$10,555.09 and Counting – A Health Care Adventure

Bankruptcy caused by medical expenses?  Here is a very small example of how a few hours of treatment added up to more than ten thousand dollars in medical bills.

A few weeks ago I experienced a sore belly and, for the first time ever, evidence of a little bleeding in, as the medics put it, my stool.  In less sensitive words, there was some blood in the toilet bowl.

Since this was an obvious sign of something gone wrong with the plumbing, at 2:00 p.m. I sought advice from my primary care doc.  He examined my stomach by pushing on it in several places and making me think about whacking him on the head with the book I’d been reading for the forty-five minutes I spent in a sub-zero exam room waiting for him.  No good; only a paperback.

“You must go to emergency room for a CT scan.  You may have life-threatening tear in your colon.”

After calling Karen to tell her the news, I went to the emergency room at Wake Med North, a few blocks west of my doc’s place, arriving around 3:00 p.m.

In fifteen minutes I was in a hospital bed with a saline IV.

In another fifteen minutes Karen arrived.

In another fifteen minutes an emergency room doc came by to tell us the CT scanner was not working.

“We’ll have to send you to the main Wake Med facility on New Bern in Raleigh.”

“OK,” I said, sitting up and starting to get out of bed to put on my clothes and drive to Raleigh.

“No, no.  We have to get an ambulance to take you.”

This is where I should have said get out of my way; I’m driving myself to Wake Med in Raleigh.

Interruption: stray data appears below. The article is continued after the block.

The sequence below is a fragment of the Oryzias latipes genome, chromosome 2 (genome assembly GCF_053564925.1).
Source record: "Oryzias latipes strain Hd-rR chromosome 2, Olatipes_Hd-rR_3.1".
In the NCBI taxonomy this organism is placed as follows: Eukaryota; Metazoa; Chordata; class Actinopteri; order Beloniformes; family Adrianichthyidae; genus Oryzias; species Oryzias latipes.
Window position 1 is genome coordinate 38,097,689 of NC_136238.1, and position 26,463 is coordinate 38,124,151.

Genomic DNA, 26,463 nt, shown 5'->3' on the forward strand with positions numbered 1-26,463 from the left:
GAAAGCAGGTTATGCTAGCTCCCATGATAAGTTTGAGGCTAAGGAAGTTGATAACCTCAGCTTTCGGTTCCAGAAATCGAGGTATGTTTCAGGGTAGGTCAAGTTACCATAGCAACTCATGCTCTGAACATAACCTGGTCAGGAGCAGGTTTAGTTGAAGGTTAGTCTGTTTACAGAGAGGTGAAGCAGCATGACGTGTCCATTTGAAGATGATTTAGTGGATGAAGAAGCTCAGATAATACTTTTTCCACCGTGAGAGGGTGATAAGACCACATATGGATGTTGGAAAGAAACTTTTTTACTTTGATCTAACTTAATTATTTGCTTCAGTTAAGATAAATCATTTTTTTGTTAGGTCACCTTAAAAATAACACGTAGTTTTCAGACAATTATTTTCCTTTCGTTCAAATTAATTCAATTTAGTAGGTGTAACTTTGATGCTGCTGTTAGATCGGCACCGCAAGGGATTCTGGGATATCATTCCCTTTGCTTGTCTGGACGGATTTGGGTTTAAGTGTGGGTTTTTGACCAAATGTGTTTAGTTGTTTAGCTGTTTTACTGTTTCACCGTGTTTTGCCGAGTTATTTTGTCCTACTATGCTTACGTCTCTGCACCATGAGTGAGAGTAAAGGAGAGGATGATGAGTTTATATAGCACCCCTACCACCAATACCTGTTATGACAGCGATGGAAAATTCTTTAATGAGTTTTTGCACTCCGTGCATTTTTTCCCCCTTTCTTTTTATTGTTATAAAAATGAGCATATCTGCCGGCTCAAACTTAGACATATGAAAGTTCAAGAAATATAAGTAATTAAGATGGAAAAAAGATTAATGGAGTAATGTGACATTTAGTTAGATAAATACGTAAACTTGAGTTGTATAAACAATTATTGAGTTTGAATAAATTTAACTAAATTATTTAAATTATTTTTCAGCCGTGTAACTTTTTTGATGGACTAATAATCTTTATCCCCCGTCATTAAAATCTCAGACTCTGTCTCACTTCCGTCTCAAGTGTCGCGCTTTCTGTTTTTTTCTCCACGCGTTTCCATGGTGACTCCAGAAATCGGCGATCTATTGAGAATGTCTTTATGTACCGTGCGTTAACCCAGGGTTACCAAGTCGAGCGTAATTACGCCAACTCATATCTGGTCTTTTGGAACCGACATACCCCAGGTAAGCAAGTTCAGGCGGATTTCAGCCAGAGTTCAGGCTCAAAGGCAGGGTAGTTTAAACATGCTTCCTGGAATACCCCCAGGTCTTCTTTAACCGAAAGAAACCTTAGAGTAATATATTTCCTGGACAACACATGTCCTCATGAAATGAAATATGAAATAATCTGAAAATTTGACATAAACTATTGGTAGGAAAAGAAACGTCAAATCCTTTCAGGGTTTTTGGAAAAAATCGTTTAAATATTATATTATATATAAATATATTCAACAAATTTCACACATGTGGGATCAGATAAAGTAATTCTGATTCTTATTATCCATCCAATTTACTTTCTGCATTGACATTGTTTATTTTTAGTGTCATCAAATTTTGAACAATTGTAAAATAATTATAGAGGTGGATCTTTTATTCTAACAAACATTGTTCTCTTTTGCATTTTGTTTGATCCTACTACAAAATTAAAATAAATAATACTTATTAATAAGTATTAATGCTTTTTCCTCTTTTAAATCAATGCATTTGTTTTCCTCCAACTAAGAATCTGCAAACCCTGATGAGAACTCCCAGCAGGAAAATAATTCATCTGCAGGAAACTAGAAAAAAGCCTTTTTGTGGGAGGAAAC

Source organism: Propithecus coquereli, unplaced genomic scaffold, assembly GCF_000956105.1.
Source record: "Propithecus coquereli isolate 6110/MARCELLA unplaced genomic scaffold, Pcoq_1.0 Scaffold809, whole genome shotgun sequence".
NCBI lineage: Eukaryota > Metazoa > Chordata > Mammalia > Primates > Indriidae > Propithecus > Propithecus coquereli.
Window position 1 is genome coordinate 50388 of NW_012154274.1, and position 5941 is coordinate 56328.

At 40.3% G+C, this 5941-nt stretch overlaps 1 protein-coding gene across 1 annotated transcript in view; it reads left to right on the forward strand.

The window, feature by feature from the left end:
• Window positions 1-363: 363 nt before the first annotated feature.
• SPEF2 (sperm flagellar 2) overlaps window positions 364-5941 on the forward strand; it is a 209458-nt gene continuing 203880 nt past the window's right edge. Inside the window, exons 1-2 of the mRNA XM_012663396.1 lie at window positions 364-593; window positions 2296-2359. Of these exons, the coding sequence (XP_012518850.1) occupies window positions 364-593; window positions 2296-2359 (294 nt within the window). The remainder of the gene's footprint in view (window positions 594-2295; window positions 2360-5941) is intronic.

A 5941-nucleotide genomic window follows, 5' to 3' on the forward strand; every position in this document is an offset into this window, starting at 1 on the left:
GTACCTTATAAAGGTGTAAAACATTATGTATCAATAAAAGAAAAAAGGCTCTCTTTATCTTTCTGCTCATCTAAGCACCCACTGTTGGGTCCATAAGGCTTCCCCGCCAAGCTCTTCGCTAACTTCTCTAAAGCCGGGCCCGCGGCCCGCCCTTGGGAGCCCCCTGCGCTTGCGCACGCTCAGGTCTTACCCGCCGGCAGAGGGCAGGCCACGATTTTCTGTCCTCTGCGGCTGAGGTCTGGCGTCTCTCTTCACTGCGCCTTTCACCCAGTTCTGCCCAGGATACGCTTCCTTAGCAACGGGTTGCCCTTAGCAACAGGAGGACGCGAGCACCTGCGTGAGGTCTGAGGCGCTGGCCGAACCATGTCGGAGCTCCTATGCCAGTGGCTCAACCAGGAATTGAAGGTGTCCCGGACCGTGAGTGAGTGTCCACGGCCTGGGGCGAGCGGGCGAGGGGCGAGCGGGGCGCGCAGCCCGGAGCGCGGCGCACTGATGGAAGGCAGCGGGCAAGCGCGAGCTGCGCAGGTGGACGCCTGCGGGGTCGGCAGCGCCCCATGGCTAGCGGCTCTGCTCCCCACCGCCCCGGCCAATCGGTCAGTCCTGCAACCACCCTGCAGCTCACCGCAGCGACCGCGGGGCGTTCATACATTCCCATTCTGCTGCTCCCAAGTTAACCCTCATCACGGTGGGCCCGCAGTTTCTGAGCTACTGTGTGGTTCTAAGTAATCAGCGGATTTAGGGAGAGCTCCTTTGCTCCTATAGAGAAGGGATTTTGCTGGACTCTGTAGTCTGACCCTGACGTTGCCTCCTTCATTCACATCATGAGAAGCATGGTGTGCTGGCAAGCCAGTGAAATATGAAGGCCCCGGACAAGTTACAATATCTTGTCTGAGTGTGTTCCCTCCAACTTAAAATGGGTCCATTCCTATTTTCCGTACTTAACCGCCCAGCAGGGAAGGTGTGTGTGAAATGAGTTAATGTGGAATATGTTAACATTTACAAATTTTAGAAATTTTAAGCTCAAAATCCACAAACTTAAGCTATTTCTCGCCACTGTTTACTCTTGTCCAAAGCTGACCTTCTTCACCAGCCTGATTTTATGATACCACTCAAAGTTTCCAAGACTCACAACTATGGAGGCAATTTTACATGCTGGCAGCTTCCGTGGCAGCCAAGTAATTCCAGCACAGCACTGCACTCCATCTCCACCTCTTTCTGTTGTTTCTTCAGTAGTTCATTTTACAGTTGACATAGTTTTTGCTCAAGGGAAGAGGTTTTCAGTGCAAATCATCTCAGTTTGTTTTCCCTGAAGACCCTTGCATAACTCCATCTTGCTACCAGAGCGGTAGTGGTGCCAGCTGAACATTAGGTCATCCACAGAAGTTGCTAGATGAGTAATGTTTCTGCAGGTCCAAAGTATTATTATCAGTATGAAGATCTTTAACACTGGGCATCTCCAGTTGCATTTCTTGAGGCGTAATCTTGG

“You’ve been admitted and we have to transport you to the main campus.”

Campus?  I thought I was going to a hospital.

By the time the ambulance people got me to Wake Med Raleigh it was about 6:00 p.m.  Karen had followed the ambulance in her car; my car was in the garage back at Wake Med North.

About five hours later I had the CT scan.

You might well be asking why did it take so long?

The reason: Wake Med Raleigh takes in dozens of patients for whom the emergency room is their insurance and primary care doctor.  While I waited the staff took care of others who were not able to sit up and read while waiting for a CT scan.  My situation simply was not critical, so the staff properly kept me at the back of the line to take care or more desperate conditions.

About thirty minutes after the CT scan an emergency room doc came by to tell me I have diverticulitis, a condition that older people have, in which pockets formed in the colon often collect food particles.  If the food particles this trapped are in those pockets for very long, they can cause infection, which brings us back to the beginning of this saga: a sore belly.  The doc wanted me to stay overnight, but said he wouldn’t insist.

I was dressed and out of there in about ten minutes.

Just received three bills for the ten or so hours I spent in the two branches of Wake Med hospital.  The total so far: $10,555.09, of which my Medicare Advantage coverage by HUMANA will pay $957.50.  I paid or will pay about $200 in copays.